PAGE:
Ministry for Kids by Kids – part 3

Let’s look at another children’s ministry technique that we can actively involve kids in…storytelling.

Storytelling is such an important part of children’s ministry, as it should be.  After all, we want to get kids to focus on God’s word, is there any greater collection of stories than that?  But even when you have great material to work from, we adults aren’t always the best storytellers.  Adults are far too conscious of looking silly.  I remember I had a public speaking class in high school where a partner and I were supposed to read a children’s book to the class.  But we weren’t supposed to just read the book, we were supposed to play the characters and be creative in our presentation.  We did Yertle the Turtle by Dr. Seuss, and I have to say it was pathetic.  I had no expression in my voice as I played Yertle, and the extent of my creativity in portraying the story was to sit on the back of a chair rather than on the seat itself to show Yertle atop his stack of turtles.  Like I said, it was pathetic.  I was way too afraid of looking silly.

But kids, when they tell stories they are into it!  It’s a multimedia presentation.  They do voices, they do sound effects, they leap around the room as they act things out.  It’s amazing, and it’s something we should allow them to express as they tell Bible stories.  Now I’ve seen many curriculums that will have lessons where it says to have a group of kids come up and act out the story as you read it.  I’ve always had mixed results with this technique.  Half the time, the kids just stand in front of the group looking awkward while I read the story…it’s not very effective.  But if we are thinking a few weeks in advance (uh-oh) and give kids a chance to prepare and become more familiar with the story they are telling, they can create a great presentation.  Even just giving them a short chance to prepare can make a world of difference.  Just a few weeks ago, our children’s church lesson had the kids getting into their small groups and figuring out how to act out the story of Zacchaeus.  The kids only had about 10-15 minutes to put it together, but it was enough time for them to plan it out and rehearse a few times.  That made all the difference.  By the time they did their plays for the rest of the class, they spoke loud, clear, and with confidence.  I believe that was because they had a chance to become more familiar with their material.  It didn’t hurt that they had their small group leaders directing either.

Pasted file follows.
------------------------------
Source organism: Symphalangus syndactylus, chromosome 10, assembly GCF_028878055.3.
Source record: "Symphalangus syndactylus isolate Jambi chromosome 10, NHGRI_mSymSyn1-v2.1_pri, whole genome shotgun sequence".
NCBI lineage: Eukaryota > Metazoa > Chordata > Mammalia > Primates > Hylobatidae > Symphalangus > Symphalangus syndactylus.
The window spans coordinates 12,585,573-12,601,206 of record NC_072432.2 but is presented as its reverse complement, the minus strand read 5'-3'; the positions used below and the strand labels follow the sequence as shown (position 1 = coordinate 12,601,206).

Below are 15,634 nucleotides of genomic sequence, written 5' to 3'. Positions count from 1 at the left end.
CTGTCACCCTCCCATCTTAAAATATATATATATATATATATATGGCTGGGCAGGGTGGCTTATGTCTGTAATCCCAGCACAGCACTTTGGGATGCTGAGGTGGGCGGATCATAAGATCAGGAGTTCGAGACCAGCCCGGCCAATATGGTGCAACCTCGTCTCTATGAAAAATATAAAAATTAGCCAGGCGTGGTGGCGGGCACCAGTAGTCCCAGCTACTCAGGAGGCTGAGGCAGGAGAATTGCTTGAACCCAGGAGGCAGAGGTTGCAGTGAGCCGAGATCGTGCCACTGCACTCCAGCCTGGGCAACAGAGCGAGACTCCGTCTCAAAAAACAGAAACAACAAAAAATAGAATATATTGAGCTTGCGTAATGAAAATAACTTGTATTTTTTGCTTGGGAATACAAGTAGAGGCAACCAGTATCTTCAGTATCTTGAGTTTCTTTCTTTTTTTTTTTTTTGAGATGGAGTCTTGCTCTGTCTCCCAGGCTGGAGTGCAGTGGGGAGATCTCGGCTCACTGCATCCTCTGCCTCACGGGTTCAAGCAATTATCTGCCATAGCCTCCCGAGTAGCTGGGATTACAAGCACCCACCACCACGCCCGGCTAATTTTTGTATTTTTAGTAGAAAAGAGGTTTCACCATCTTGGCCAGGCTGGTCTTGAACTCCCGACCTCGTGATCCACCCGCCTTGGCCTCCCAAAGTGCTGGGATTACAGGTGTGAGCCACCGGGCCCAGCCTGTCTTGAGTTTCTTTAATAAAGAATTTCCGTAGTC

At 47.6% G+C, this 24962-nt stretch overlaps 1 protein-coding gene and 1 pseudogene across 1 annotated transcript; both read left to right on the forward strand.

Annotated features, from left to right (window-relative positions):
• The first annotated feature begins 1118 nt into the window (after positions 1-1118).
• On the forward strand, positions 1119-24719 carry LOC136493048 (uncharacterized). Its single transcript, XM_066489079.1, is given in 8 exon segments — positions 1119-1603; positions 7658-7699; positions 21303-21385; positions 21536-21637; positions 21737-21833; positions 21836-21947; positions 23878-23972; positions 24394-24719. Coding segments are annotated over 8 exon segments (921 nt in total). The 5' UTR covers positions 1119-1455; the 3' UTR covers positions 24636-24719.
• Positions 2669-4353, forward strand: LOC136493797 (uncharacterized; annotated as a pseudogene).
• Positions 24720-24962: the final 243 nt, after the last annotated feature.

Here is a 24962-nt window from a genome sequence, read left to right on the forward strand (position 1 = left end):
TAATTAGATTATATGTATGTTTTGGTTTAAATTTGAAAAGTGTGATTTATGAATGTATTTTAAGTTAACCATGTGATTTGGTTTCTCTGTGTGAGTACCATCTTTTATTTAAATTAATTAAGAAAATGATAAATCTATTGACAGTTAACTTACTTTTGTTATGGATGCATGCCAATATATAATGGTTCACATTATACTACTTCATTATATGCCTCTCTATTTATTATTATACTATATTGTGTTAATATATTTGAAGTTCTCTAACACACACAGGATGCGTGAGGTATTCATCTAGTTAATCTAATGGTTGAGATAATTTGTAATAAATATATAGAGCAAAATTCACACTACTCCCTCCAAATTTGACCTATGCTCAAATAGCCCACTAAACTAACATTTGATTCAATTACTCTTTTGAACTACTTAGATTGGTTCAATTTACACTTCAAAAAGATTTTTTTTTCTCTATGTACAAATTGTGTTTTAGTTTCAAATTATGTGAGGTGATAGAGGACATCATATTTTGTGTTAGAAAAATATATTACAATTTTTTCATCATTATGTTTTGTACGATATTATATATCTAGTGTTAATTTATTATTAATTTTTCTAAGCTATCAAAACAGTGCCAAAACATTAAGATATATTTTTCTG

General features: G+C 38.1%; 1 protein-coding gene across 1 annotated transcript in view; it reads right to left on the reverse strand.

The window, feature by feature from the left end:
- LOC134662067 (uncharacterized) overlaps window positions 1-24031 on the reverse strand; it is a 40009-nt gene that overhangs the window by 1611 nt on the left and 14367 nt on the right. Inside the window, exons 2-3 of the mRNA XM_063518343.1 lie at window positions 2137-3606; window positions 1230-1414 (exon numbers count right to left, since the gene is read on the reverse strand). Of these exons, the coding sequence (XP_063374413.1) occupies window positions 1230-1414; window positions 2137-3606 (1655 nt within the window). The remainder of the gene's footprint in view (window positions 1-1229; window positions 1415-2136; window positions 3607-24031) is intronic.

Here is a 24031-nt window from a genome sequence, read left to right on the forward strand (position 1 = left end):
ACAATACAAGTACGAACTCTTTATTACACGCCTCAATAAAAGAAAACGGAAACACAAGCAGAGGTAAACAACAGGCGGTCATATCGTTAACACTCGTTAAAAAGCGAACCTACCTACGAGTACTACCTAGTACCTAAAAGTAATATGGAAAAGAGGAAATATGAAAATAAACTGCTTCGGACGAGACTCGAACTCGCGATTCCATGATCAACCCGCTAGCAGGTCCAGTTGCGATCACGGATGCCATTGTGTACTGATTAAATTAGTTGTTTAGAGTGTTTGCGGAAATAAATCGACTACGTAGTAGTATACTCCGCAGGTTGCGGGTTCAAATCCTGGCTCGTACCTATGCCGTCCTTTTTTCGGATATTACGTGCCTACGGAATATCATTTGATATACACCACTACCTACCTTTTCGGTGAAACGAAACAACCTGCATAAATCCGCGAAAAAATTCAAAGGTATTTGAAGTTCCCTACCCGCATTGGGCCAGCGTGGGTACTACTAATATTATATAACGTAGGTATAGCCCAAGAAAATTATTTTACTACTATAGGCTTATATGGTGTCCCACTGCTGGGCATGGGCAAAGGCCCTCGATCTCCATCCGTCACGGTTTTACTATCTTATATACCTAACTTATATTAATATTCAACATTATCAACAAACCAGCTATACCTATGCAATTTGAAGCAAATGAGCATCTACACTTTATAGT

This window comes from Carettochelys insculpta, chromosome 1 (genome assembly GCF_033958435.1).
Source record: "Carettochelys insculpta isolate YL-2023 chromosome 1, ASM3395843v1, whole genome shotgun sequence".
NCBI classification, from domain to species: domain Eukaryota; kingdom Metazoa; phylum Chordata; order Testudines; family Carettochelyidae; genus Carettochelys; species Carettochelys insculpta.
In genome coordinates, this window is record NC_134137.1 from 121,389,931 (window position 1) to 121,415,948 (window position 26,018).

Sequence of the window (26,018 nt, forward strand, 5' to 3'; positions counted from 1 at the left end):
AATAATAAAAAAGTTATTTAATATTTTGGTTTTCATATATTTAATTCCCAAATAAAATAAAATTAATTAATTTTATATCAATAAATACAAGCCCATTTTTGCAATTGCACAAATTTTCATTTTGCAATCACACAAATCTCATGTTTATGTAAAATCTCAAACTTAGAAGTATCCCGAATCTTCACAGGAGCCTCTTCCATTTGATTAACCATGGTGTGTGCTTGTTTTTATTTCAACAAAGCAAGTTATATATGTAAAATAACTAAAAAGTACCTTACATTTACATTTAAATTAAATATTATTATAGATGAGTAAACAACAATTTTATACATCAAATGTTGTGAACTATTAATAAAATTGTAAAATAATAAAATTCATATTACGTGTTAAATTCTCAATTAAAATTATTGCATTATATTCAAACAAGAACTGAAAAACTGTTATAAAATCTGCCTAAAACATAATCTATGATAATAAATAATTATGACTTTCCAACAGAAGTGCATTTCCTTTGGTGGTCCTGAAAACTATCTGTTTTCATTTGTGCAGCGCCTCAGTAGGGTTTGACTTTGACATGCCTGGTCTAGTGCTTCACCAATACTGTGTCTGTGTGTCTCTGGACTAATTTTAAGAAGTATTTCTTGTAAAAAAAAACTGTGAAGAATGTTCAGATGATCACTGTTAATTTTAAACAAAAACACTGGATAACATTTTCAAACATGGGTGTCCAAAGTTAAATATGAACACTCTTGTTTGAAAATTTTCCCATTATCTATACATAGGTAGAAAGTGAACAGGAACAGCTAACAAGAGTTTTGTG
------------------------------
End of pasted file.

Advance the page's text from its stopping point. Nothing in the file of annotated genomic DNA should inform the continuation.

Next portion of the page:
Even when it comes to reading the stories straight from the scripture, kids can inject amazing creativity…if we give them the chance.  Have you ever noticed that if you call a child up to read the scripture in children’s church on the spur of the moment that they tend to stumble through it in a monotone voice?  It’s because it’s the first time they’ve read the passage yet.  But what if we gave them more time?  Maybe three kids are chosen to do the scripture reading for a lesson a few weeks away, with a small group leader to help direct them.  The more times they read through the scripture, the more confident they will become in their delivery.  Then they will begin to get more creative and their reading will have a greater impact on the rest of the class.

Hopefully, as kids play the role of Bible storytellers in children’s church they will become more comfortable with idea of sharing scriptural truths in other settings as they grow…whether just in a conversation with a friend or in front of their own congregation sometime in the future.

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One Response to “Ministry for Kids by Kids – part 3”

  1. The Children’s Ministry Blog Patrol (April 2010) « Dad in the Middle Says:

    […] Part 3 […]

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